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July 20, 2011 (Washington D.C.)--The full-body scanners used to screen passengers at airport security checkpoints will be getting new software that will discontinue “passenger-specific” images, the Transportation Security Administration (TSA) announced Wednesday, July 20.


The revealing images, decried by privacy advocates and the general public, had been designed to spot weapons and other contraband concealed on a passenger’s body. But the TSA’s “millimeter wave Advanced Imaging Technology machines” gave security screeners an X-ray view of a passenger’s naked body, including genitalia. Last year, some of these embarrassing images were leaked online.


A software upgrade, called Automated Target Recognition, “will auto-detect items that could pose a potential threat using a generic outline of a person for all passengers,” according to the TSA announcement on Wednesday. The location of potential threats is indicated on a generic, computer-generated outline of a person that appears on a monitor attached to the scanner. “Further, a separate TSA officer will no longer be required to view the image in a remotely located viewing room,” according to the TSA.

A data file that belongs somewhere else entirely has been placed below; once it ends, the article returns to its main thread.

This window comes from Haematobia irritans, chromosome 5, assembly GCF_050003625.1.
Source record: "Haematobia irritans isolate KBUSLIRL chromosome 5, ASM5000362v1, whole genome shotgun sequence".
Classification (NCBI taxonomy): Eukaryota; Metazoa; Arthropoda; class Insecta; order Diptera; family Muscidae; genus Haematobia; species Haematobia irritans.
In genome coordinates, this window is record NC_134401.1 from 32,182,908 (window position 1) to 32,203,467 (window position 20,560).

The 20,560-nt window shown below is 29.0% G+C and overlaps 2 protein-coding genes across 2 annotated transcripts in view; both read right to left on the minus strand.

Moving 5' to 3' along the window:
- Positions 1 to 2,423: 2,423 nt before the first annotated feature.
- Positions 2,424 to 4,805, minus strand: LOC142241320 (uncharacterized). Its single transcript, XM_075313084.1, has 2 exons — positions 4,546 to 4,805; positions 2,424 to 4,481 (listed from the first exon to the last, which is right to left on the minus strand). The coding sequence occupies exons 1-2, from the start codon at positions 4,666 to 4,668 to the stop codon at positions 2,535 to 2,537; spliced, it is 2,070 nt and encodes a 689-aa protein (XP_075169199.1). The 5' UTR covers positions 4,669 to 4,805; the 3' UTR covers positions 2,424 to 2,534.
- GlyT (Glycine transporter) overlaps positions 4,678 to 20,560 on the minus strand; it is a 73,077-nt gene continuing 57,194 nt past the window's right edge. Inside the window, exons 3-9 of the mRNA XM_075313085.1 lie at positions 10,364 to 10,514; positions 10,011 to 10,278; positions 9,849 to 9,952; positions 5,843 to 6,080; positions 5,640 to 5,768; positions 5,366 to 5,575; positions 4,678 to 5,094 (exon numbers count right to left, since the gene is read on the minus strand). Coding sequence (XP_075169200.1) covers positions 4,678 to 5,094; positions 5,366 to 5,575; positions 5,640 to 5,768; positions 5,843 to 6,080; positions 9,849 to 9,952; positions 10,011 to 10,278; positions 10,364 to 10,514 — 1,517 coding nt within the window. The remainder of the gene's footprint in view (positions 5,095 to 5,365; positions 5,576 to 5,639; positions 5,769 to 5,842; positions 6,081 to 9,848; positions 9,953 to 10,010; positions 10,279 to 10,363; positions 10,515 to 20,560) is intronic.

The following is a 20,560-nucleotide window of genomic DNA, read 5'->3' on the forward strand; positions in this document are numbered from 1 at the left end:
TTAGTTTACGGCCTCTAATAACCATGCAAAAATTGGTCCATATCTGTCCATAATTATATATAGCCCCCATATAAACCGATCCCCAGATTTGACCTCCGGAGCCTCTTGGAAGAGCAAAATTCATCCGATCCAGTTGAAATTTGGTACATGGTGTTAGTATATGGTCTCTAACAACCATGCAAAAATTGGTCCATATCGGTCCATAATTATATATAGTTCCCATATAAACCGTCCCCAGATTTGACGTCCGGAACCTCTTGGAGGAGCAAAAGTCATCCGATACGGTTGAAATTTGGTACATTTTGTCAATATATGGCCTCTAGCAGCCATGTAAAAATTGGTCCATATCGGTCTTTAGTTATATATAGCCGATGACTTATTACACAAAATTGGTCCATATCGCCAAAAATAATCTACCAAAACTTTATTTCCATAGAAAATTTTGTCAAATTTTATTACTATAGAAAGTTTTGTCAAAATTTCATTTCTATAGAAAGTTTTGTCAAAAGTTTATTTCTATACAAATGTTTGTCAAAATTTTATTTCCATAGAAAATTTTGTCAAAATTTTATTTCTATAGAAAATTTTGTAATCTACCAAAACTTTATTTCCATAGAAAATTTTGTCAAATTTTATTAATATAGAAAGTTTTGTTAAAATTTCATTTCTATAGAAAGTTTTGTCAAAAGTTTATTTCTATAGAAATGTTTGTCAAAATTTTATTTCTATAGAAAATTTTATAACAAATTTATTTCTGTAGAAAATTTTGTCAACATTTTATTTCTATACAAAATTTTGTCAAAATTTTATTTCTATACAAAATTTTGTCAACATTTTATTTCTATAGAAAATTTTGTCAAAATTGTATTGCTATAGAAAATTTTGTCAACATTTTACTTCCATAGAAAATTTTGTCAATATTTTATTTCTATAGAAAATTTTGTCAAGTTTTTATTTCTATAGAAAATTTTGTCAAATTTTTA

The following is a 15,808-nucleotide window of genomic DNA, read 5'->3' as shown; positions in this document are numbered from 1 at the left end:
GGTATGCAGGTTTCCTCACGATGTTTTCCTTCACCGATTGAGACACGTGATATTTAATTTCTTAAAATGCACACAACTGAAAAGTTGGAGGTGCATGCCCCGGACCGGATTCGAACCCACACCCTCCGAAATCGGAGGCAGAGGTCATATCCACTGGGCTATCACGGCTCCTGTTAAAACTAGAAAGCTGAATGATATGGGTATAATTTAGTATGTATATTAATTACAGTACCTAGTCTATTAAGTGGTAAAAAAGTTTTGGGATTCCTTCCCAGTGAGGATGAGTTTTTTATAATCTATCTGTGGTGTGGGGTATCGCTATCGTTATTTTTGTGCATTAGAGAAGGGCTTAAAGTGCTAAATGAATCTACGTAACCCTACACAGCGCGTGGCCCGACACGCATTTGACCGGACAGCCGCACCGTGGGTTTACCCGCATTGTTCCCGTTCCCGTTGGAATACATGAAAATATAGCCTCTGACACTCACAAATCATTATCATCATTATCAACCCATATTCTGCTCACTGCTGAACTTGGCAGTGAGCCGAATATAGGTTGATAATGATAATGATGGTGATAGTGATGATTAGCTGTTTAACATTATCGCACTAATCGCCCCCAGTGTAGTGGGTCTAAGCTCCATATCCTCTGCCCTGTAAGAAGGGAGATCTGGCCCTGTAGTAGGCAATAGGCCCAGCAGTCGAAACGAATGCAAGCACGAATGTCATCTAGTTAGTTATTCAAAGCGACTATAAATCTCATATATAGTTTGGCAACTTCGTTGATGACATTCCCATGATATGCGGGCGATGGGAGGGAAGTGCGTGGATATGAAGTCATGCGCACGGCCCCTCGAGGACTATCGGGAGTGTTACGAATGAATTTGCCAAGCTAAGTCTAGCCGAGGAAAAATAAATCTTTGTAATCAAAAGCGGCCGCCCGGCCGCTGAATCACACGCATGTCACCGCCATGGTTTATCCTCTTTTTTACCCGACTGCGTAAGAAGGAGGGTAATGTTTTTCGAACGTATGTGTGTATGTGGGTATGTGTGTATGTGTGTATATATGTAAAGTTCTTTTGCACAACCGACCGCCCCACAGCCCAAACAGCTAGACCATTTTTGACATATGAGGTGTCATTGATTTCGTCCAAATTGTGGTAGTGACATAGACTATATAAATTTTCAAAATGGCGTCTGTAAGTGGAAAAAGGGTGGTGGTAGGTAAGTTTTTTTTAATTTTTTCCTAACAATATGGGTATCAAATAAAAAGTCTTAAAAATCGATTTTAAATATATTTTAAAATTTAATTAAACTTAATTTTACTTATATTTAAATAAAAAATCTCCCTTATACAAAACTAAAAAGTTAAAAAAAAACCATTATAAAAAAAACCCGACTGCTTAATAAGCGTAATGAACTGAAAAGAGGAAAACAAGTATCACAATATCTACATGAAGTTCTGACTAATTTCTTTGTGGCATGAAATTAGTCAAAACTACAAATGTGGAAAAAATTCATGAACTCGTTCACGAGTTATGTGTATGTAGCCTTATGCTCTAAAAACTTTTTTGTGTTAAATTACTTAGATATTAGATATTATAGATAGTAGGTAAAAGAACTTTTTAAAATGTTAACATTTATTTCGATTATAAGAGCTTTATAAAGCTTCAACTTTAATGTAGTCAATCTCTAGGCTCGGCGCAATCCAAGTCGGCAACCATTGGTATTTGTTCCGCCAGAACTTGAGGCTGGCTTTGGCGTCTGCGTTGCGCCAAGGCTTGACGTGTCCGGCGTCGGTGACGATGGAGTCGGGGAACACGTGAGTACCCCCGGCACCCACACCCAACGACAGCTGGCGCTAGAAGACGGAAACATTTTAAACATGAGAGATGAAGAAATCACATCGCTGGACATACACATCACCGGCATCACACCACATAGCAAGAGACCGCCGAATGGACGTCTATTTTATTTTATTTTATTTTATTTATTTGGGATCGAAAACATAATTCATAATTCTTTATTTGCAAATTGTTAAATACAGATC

Passengers will be able to see the same body image the TSA agent sees.


As with current policy, if the scan detects a potential threat, a TSA agent will pat-down the passenger.


“This software upgrade enables us to continue providing a high level of security through advanced imaging technology screening, while improving the passenger experience at checkpoints,” TSA Administrator John Pistole said in a statement.


The new software, developed by the TSA and U.S. Department of Homeland Security’s Science & Technology Directorate, was successfully tested in February at Hartsfield-Jackson Atlanta International, Las Vegas’ McCarran International and Ronald Reagan Washington National airports.


The TSA began installing the body scanners in 2007, and many of them were funded by the federal stimulus. According to the federal government, there are nearly 500 imaging technology units at 78 airports nationwide.


Last week a federal appeals court ruled that the TSA’s use of the full-body scanners is constitutional.

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